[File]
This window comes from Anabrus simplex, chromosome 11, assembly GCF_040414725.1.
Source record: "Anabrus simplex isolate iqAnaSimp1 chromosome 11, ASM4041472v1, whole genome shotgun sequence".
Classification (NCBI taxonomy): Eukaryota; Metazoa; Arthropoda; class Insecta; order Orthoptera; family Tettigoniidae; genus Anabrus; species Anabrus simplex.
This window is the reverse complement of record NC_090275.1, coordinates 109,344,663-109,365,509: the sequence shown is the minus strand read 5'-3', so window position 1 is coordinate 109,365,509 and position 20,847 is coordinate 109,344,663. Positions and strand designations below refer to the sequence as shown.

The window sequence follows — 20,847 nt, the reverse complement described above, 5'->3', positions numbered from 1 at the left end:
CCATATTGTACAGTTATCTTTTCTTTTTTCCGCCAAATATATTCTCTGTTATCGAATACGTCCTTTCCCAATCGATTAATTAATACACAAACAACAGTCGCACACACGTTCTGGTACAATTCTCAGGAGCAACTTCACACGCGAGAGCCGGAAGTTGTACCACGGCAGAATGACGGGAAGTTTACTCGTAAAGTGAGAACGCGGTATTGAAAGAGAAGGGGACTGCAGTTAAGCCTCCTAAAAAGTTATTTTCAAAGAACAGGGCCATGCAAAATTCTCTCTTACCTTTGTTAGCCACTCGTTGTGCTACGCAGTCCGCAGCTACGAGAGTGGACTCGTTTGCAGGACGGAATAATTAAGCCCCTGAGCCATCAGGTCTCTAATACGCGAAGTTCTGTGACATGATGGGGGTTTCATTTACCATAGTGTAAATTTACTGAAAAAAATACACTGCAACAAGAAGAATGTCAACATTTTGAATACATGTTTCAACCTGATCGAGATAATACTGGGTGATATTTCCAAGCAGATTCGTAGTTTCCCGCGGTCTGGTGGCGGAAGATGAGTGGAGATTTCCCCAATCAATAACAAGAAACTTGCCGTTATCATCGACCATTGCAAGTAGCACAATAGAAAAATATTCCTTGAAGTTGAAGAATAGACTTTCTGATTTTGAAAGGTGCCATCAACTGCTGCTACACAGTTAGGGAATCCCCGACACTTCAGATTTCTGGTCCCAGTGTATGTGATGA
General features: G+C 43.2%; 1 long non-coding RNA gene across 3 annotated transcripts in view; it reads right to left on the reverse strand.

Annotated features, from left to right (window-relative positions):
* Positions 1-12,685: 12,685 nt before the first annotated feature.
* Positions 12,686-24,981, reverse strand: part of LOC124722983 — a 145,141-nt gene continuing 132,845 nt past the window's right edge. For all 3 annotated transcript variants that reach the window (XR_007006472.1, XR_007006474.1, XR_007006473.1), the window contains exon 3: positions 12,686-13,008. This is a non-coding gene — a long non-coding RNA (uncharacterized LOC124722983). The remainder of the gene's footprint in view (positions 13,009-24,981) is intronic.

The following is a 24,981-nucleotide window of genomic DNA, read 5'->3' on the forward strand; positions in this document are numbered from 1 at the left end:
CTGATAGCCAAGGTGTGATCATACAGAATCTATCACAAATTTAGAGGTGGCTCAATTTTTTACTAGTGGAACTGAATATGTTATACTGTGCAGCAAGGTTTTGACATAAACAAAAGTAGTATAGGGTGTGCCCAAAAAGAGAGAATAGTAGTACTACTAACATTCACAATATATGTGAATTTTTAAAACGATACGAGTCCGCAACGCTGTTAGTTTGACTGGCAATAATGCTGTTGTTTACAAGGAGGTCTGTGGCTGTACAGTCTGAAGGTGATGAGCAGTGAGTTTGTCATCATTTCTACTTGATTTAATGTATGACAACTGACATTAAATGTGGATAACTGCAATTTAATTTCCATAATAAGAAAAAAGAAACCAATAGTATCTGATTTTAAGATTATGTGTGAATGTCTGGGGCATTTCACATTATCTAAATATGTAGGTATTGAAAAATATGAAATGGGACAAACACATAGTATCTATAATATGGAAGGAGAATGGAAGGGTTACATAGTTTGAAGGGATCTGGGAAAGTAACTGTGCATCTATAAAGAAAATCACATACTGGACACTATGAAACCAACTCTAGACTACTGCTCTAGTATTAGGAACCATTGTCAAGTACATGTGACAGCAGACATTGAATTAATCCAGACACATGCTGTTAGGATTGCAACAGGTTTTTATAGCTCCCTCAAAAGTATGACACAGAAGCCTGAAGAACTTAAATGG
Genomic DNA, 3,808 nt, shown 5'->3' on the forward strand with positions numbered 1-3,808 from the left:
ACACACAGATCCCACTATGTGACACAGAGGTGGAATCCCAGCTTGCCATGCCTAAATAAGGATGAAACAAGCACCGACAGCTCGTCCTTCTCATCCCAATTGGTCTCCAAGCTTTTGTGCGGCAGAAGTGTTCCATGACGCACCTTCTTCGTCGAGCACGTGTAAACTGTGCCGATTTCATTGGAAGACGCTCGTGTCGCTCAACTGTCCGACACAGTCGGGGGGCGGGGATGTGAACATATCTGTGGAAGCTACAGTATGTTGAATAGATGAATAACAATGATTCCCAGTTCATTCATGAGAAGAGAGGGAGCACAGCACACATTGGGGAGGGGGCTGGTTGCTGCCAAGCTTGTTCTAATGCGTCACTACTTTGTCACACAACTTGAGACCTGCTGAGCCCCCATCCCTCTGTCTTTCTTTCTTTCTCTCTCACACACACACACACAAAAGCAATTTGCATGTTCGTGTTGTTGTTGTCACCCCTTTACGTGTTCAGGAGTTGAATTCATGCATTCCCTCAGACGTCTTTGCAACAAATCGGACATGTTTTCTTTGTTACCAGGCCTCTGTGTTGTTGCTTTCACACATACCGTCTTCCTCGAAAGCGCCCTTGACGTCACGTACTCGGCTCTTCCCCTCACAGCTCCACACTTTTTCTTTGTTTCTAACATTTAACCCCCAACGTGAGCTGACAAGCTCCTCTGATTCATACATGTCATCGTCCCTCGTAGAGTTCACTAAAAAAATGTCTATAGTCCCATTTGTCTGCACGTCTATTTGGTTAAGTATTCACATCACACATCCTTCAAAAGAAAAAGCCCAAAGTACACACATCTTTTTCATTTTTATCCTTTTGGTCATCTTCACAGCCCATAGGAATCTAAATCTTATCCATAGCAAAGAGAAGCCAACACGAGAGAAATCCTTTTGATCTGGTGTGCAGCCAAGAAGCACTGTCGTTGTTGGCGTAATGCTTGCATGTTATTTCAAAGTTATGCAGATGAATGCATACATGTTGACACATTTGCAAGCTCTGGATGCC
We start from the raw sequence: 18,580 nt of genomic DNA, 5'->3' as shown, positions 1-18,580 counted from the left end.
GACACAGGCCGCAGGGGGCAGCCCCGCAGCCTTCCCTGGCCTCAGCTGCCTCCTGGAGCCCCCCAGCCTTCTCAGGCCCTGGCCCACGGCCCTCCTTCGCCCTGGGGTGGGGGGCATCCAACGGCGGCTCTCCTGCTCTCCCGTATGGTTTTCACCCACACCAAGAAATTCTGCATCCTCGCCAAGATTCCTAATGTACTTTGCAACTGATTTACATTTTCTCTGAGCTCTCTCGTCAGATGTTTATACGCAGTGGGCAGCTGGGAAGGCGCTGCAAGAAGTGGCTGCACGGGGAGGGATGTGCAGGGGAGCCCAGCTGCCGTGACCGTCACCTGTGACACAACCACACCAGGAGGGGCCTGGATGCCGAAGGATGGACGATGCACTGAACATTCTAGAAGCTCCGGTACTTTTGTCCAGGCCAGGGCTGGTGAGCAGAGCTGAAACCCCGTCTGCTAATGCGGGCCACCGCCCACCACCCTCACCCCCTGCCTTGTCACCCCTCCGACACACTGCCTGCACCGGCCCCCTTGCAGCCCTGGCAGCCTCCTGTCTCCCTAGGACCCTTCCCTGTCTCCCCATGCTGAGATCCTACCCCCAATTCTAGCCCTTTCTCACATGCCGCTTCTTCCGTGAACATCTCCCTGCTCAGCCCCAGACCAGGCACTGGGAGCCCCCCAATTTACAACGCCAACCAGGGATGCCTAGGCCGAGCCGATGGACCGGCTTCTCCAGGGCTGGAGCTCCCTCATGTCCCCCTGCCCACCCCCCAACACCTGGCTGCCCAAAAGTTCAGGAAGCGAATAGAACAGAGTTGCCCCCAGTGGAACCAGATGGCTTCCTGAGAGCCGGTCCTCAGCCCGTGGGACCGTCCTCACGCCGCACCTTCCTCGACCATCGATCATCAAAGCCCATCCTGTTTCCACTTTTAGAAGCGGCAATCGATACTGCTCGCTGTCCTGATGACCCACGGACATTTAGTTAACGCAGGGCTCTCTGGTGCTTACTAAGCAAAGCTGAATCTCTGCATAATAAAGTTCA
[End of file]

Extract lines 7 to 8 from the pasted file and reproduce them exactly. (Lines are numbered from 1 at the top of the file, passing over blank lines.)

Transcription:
General features: G+C 43.2%; 1 long non-coding RNA gene across 3 annotated transcripts in view; it reads right to left on the reverse strand.

Annotated features, from left to right (window-relative positions):